Training Plan for Older People

To clarify, I think the workout plan is great but for a guy my age I have to make myself take a day or two off. I am missing some workouts that address particular strengths but I am building up. Here is something else. I stopped thinking in terms of miles (or feet climbed or for that matter awards won) and think about hours worked. I read a NYTs article that an hour a day 5 or 6 days a week is optimal for health. Actually I have read several articles that conclude that. If you are working towards a beach body then you hit it harder. So keep doing the Build me up but drop a couple of workouts a week and do something else or do recovery rides, keeping you effort moderate. I walk on my off days. These workouts are so much better than spinning for cyclists.


At 62, I’ve been using Zwift for about three years, but have only just started trying out workouts and training plans, first with the FTP Builder and just recently Build Me Up. FTP Builder was fine, but I struggled with the final couple of weeks of BMU and had to skip a couple of the final sessions since I hadn’t recovered enough from the previous workouts. It worried me at first, but then I read Joe Friel’s book “Fast After Fifty” and discovered that this is to be expected and is perfectly normal for people of my age. Joe suggests that we should be training using a “9-day week” in order to build in the extra recovery time that we need, since older bodies don’t recover as quickly as younger ones (he also explains why this is).

So, this issue is simply another manifestation of one big problem with the Zwift training plans, which is that they are far too inflexible. There are several threads here started by younger riders who have the same issue because despite their better ability to recover, they have other commitments which screw with their training schedule.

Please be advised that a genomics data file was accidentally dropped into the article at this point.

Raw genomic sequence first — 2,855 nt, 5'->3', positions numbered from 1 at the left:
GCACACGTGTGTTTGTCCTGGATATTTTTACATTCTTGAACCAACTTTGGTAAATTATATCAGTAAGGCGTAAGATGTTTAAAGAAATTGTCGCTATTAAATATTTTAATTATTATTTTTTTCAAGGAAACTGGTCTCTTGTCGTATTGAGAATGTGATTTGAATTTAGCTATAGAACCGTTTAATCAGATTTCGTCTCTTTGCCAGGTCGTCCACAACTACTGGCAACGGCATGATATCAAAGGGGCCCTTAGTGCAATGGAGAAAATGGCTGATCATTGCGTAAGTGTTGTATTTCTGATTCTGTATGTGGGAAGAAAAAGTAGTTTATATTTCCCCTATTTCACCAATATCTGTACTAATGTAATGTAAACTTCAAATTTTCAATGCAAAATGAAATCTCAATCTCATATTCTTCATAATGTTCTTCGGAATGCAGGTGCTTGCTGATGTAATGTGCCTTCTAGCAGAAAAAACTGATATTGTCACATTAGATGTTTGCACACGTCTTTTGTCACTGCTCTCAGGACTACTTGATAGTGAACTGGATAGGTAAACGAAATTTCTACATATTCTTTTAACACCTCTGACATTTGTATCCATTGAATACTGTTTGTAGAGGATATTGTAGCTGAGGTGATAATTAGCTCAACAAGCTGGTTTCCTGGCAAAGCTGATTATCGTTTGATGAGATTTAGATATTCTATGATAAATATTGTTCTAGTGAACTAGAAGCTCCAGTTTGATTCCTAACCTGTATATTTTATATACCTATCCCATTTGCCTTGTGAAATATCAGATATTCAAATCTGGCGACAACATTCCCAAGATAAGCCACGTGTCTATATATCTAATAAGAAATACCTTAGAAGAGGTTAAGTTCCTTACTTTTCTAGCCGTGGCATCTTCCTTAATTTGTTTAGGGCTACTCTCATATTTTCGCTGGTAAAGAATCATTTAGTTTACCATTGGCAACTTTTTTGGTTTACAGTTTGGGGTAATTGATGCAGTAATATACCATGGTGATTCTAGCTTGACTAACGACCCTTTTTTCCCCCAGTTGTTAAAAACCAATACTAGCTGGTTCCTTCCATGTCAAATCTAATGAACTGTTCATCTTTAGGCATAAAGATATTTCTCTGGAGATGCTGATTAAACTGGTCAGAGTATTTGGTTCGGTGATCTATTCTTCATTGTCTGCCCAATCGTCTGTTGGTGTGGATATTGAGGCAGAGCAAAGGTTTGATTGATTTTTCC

I know you can pick and choose individual sessions instead of sticking to a training plan, and thereby build yourself a more relaxed schedule, but the point of training plans is that they give you the motivation to get on the bike and “complete”. They give you a goal to aim for which isn’t there when you simply string together individual workouts.


I second what Ian suggested.
“Fast After Fifty” is a must read.
Many of the training plans are good but the scheduling is incorrect therefor, the plan is wrong.
Tweak the schedule and they become good again.

Some workouts on Zwift are just obsolete and should be removed.
That’s another topic: “How to judge workouts”.


Hello @Beth_Klawun and @Gunther_Stern and thank you for joining the discussion. I sympathise!